Reduced VAT rate for hospitality sector

In July 2020, the government introduced a temporary 5% reduced rate of VAT for certain supplies of hospitality, hotel and holiday accommodation and admissions to certain attractions. In September 2020 the Chancellor extended the reduced rate to 31 March 2021. The government has now announced an extension of the reduced rate until 30 September 2021. To help businesses manage the transition back to the standard 20% rate, a 12.5% rate will apply for the subsequent six months until 31 March 2022.

Corporation tax rates

The main rate of corporation tax is currently 19% and it will remain at that rate until 1 April 2023 when the rate will increase to 25% for companies with profits over £250,000. The 19% rate will become a small profits rate payable by companies with profits of £50,000 or less. Companies with profits between £50,000 and £250,000 will pay tax at the main rate reduced by a marginal relief, providing a gradual increase in the effective corporation tax rate.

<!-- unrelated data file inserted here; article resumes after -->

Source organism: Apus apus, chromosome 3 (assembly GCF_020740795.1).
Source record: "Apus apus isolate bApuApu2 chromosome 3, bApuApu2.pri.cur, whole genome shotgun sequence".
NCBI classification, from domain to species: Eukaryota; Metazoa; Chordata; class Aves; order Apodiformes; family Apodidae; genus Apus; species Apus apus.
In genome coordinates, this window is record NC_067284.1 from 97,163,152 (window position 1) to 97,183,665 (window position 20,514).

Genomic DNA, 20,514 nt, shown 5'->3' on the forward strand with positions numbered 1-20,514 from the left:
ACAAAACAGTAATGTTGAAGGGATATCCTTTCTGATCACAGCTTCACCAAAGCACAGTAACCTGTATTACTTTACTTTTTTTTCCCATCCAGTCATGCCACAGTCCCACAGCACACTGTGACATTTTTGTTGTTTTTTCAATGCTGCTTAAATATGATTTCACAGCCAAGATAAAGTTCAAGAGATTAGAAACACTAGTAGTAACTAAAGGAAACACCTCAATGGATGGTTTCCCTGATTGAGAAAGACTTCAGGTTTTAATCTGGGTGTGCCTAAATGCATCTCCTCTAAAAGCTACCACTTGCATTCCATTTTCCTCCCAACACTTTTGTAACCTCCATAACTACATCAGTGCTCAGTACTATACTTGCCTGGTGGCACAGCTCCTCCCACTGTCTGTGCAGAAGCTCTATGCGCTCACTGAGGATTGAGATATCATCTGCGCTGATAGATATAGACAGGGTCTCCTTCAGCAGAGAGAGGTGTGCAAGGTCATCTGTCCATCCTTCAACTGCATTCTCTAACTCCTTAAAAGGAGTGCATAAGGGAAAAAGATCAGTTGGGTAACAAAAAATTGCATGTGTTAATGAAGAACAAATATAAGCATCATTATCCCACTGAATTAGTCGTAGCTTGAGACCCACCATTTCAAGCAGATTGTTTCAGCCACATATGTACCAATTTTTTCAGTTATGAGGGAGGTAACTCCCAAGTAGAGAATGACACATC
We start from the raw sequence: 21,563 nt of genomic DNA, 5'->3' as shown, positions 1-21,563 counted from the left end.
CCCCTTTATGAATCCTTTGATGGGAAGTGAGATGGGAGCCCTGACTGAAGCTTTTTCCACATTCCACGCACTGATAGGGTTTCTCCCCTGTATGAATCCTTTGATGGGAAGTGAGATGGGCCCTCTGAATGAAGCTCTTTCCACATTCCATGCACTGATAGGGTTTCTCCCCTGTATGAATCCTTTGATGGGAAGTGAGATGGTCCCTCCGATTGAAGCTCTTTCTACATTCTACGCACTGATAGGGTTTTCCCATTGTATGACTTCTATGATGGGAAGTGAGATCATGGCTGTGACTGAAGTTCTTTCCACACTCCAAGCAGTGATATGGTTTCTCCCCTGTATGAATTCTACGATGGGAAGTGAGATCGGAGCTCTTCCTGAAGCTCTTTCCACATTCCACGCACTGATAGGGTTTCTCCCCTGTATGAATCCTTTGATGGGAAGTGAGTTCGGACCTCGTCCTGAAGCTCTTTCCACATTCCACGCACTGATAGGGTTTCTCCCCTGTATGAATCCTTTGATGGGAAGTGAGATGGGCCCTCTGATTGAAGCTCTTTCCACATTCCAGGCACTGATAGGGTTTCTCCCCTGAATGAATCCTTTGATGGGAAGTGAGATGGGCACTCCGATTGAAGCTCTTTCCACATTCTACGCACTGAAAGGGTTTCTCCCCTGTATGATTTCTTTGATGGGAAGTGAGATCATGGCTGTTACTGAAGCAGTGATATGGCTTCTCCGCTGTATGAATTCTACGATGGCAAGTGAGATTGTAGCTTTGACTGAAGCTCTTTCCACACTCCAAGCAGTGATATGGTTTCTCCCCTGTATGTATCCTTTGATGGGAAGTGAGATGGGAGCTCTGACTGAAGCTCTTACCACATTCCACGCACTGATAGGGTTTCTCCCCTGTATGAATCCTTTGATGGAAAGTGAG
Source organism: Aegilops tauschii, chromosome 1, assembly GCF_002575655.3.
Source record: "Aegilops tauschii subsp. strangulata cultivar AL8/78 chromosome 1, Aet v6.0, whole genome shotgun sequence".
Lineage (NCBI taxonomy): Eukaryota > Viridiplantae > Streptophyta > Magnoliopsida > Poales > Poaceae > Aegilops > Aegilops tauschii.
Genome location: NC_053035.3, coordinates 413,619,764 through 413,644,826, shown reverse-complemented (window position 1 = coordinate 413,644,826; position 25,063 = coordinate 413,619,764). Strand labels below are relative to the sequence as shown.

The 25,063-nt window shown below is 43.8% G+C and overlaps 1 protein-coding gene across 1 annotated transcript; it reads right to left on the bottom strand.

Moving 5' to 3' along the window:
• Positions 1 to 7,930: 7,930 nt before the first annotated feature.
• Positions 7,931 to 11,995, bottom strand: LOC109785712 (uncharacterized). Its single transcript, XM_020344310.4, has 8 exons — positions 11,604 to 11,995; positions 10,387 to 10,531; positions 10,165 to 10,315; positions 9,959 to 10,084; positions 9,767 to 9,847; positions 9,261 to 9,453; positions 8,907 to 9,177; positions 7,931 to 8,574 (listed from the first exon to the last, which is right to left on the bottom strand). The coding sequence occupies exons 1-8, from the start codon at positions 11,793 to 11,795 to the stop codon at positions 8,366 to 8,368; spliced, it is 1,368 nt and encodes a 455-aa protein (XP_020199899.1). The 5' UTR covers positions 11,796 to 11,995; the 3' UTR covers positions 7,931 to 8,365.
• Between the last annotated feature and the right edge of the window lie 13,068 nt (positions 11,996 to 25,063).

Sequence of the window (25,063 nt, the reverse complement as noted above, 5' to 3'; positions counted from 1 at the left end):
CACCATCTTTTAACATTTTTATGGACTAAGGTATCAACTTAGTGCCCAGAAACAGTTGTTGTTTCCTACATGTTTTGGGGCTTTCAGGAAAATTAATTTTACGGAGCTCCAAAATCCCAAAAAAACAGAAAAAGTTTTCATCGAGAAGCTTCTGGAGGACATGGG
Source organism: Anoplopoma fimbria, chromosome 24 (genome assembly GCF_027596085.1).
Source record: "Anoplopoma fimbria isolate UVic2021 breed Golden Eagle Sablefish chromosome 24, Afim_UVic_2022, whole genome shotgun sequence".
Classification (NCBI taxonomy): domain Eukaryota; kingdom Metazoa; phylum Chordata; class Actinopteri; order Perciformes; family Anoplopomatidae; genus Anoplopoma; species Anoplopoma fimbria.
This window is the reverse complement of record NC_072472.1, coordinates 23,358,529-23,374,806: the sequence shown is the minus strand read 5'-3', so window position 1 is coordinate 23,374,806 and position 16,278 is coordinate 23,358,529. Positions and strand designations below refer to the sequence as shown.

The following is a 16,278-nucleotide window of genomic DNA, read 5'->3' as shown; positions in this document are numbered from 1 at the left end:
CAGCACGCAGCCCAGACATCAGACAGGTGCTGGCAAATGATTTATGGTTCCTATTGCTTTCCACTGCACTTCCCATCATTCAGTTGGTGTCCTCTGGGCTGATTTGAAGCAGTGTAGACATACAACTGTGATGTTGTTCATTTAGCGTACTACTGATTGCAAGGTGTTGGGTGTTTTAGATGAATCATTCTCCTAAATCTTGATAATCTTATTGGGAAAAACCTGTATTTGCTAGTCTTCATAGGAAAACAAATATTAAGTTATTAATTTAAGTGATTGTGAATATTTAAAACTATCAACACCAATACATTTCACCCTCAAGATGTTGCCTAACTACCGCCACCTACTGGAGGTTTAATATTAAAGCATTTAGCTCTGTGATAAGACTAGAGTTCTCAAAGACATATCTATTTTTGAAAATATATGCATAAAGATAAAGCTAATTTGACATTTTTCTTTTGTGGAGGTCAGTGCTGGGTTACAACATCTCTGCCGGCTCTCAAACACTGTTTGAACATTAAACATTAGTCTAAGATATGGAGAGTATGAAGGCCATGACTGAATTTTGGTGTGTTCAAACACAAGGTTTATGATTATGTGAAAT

Tax losses

A temporary extension of the period over which businesses may carry trading losses back for relief against profits of earlier years to get a repayment of tax paid will have effect for company accounting periods ending in the period 1 April 2020 to 31 March 2022 and for tax years 2020/21 and 2021/22 for unincorporated businesses.

Trade loss carry back will be extended from the current one year entitlement to a period of three years, with losses being carried back against later years first.